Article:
There are two things the staff at Bull Horns Taco Bar specialize in: tasty tacos and chilly margaritas. They pair these with a range of Mexican appetizers to make a feast that is easily shared, much like the feeling of disgust upon being touched by confetti.
The chefs at La Fonda Latino Grill flame-sear steaks, bake seafood, and fry crispy plantains to create a menu’s worth of traditional Colombian cuisine. The cuisine, according to the Chicago Reader, was inspired by recipes from owner Herbert Delgado’s mother, a Colombian native, and “reaches beyond the rice, beans, and plantains of the Delgados’ home country.” Waiters ferry cocktails and drinks to wooden tables from a full bar as diners converse amid earth-toned walls, a cozy fireplace, and a coat rack that doubles as a dining companion when necessary.
The epicurean alchemists at That Little Mexican Cafe craft authentic Mexican fare that tickles taste buds with balanced spices and the restaurant’s unique blend of fresh salsa. Ingredients from local markets and intergalactic foodie conventions wend their way into tortillas enveloping seafood and meat. Dining-room booths and tables oppose a ceiling adorned with bright decorations, and margarita glasses rise in toasts to the cacti and parrots that peer down from framed wall art.
At Fiesta Mexicana—a family-owned neighborhood business for more than 30 years— cooks whip up homemade Mexican cuisine with a contemporary Latin flair. At the remodeled Lincoln Park location, guests can cozy up to a full-service bar and savor nine flavors of margaritas, 23 tequilas, and more than a dozen Mexican beers. In addition to such specialties as carne asada and Mexican jambalaya, a medley of seafood, fajita, and taco platters round out Fiesta Mexicana's vast and varied menu.
Chef Luis Perez boasts an extensive experience with food, with a childhood spent taste-testing his mother's traditional Mexican dishes and a decade mastering European bistro cuisine under Chicago chef Jack Jones. Like the Battle of Puebla on May 5, 1862, the menu at Perez's Lincoln Square restaurant is a memorable meeting of France and Mexico, resulting in plates of smoked-duck nachos, mint-roasted lamb with brandy-guajillo sauce, and cremini-mushroom quesadillas filled with goat cheese. Surrounded by sunny yellow walls and flowing baby-blue drapes, guests dine on dishes that fuse savory and sweet, such as the almond-crusted trout covered in creamy coconut sauce or center-cut pork chops with plum mole. Desserts of caramel-covered flan and rich tres-leches sponge cake cap off these eclectic suppers, as diners raise toasts with glasses of BYO beverages.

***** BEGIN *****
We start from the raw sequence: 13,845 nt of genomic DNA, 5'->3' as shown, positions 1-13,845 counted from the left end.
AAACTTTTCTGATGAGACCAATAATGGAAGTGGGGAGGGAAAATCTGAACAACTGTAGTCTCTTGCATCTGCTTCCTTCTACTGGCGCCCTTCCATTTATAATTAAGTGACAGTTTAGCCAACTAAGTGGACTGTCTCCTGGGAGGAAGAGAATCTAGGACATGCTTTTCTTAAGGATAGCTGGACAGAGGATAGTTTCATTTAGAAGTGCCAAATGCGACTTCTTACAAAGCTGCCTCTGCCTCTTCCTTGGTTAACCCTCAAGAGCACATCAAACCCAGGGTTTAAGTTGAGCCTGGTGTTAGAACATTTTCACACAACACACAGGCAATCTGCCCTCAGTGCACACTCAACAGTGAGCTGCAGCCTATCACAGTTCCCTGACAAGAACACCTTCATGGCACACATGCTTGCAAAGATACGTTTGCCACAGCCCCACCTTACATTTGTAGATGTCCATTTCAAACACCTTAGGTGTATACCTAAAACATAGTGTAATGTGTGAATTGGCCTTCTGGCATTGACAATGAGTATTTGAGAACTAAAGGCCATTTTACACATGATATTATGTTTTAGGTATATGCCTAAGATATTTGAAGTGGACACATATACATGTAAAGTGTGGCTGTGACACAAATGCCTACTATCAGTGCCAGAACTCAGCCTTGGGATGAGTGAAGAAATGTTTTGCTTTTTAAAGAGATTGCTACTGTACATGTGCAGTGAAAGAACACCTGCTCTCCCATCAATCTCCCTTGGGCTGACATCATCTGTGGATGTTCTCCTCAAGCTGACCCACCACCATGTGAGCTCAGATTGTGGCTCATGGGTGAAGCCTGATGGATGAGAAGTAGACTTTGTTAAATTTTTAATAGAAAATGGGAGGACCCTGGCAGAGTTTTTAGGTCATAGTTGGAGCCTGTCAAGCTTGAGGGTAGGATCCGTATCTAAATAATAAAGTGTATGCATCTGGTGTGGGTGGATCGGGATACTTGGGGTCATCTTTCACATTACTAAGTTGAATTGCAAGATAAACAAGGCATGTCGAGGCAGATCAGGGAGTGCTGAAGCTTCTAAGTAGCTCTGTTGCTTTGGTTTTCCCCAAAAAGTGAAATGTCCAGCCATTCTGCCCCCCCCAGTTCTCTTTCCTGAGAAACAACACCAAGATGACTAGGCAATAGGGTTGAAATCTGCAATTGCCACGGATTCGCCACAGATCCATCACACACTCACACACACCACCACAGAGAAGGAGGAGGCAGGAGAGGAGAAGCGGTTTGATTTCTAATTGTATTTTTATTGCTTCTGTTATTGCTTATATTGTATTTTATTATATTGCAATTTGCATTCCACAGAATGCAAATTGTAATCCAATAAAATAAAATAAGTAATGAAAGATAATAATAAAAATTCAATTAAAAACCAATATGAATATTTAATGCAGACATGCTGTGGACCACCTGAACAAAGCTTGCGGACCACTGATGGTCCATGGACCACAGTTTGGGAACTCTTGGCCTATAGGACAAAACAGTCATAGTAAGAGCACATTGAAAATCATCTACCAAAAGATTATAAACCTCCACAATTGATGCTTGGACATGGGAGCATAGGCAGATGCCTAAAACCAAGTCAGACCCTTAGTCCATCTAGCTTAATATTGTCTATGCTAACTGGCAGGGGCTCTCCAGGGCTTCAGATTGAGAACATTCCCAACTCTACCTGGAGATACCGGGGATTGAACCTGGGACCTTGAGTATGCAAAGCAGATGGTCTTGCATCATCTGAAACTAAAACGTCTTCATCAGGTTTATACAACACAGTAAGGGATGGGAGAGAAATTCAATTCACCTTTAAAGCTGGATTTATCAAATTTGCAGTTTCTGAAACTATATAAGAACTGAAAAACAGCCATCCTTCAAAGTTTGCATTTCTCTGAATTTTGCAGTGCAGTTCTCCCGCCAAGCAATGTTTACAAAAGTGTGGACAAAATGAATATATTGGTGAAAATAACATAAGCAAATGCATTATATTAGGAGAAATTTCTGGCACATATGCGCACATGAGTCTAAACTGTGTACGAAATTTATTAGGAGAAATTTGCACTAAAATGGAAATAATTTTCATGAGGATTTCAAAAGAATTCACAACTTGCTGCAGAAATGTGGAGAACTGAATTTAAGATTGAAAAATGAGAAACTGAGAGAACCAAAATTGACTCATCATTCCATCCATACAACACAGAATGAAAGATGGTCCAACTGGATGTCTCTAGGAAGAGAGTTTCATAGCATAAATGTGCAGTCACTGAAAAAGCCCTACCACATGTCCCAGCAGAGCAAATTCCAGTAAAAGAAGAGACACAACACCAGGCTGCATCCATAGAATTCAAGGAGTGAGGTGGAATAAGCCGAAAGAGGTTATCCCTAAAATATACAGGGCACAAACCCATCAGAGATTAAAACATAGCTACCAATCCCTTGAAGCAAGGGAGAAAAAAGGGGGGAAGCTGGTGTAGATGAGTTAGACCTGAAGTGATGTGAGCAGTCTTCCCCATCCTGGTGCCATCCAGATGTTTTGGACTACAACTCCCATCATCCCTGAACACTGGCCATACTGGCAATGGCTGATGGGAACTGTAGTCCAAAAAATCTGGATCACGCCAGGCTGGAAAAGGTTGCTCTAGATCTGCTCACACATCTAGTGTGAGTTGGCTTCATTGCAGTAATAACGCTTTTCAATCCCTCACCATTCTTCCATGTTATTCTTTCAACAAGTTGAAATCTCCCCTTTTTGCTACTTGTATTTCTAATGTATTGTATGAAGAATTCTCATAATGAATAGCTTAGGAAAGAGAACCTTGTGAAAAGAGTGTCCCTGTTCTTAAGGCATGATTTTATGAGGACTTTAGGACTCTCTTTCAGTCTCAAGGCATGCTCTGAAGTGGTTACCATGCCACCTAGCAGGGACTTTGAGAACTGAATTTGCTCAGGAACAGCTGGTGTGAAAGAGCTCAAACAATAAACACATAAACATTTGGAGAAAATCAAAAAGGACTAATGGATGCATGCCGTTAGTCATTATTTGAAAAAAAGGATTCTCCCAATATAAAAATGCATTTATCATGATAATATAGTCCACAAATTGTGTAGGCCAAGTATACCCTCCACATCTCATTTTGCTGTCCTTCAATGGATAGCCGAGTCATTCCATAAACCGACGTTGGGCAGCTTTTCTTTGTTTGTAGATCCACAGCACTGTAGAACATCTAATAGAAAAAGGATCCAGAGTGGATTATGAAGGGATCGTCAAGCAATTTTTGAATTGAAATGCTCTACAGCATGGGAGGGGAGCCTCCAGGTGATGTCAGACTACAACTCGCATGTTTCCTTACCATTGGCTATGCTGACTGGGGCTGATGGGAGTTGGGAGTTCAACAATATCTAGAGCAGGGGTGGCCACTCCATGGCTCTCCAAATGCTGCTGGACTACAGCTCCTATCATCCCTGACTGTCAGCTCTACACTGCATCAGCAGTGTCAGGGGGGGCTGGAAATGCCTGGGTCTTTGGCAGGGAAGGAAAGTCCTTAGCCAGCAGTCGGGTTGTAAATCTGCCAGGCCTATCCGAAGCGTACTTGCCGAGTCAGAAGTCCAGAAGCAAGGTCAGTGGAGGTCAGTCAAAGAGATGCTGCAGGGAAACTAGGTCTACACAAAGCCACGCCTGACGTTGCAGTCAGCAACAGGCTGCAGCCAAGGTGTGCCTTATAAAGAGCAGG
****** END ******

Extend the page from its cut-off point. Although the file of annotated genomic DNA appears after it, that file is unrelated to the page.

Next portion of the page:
If chef Raul Arreola could nominate an eighth wonder of the world, his choice would likely be Mexican food. He has a particular affinity for cuisine from Oaxaca, which has largely been sheltered from the outside influences that might otherwise have corrupted its distinctive flavors. Arreola left his job at Frontera Grill to open Mixteco Grill, where he pays tribute to the cuisine of Oaxaca—and nowhere else—with a menu of rich moles. Dishes such as pollo relleno and wood-grilled pork chop in mole verde have earned the restaurant a spot on the Michelin Guide's 2012 Bib Gourmand list, which catalogs exceptional food available at reasonable prices. The brightly colored restaurant has a BYOB policy, which gives guests the chance to break out the bathtub gin that came with their apartment's bathtub.